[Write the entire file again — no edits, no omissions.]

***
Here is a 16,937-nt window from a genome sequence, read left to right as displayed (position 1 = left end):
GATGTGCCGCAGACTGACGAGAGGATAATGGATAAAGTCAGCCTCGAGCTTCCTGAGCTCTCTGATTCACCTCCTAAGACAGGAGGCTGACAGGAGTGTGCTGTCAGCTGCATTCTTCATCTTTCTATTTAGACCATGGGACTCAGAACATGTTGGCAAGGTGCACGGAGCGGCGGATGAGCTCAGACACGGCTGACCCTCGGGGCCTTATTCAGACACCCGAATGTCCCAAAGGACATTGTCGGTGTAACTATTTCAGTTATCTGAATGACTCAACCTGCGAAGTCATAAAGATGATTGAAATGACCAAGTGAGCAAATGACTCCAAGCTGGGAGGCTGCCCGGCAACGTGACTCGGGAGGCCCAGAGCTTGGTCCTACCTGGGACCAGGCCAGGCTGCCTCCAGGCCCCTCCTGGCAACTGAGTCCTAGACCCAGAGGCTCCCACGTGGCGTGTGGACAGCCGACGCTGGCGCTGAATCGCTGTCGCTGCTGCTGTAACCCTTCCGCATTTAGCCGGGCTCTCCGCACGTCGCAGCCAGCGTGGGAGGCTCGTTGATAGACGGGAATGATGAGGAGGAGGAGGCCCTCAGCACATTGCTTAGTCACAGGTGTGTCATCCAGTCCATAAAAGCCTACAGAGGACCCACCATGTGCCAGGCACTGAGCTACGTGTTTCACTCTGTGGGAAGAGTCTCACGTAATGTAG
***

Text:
Here is a 16,937-nt window from a genome sequence, read left to right as displayed (position 1 = left end):
GATGTGCCGCAGACTGACGAGAGGATAATGGATAAAGTCAGCCTCGAGCTTCCTGAGCTCTCTGATTCACCTCCTAAGACAGGAGGCTGACAGGAGTGTGCTGTCAGCTGCATTCTTCATCTTTCTATTTAGACCATGGGACTCAGAACATGTTGGCAAGGTGCACGGAGCGGCGGATGAGCTCAGACACGGCTGACCCTCGGGGCCTTATTCAGACACCCGAATGTCCCAAAGGACATTGTCGGTGTAACTATTTCAGTTATCTGAATGACTCAACCTGCGAAGTCATAAAGATGATTGAAATGACCAAGTGAGCAAATGACTCCAAGCTGGGAGGCTGCCCGGCAACGTGACTCGGGAGGCCCAGAGCTTGGTCCTACCTGGGACCAGGCCAGGCTGCCTCCAGGCCCCTCCTGGCAACTGAGTCCTAGACCCAGAGGCTCCCACGTGGCGTGTGGACAGCCGACGCTGGCGCTGAATCGCTGTCGCTGCTGCTGTAACCCTTCCGCATTTAGCCGGGCTCTCCGCACGTCGCAGCCAGCGTGGGAGGCTCGTTGATAGACGGGAATGATGAGGAGGAGGAGGCCCTCAGCACATTGCTTAGTCACAGGTGTGTCATCCAGTCCATAAAAGCCTACAGAGGACCCACCATGTGCCAGGCACTGAGCTACGTGTTTCACTCTGTGGGAAGAGTCTCACGTAATGTAG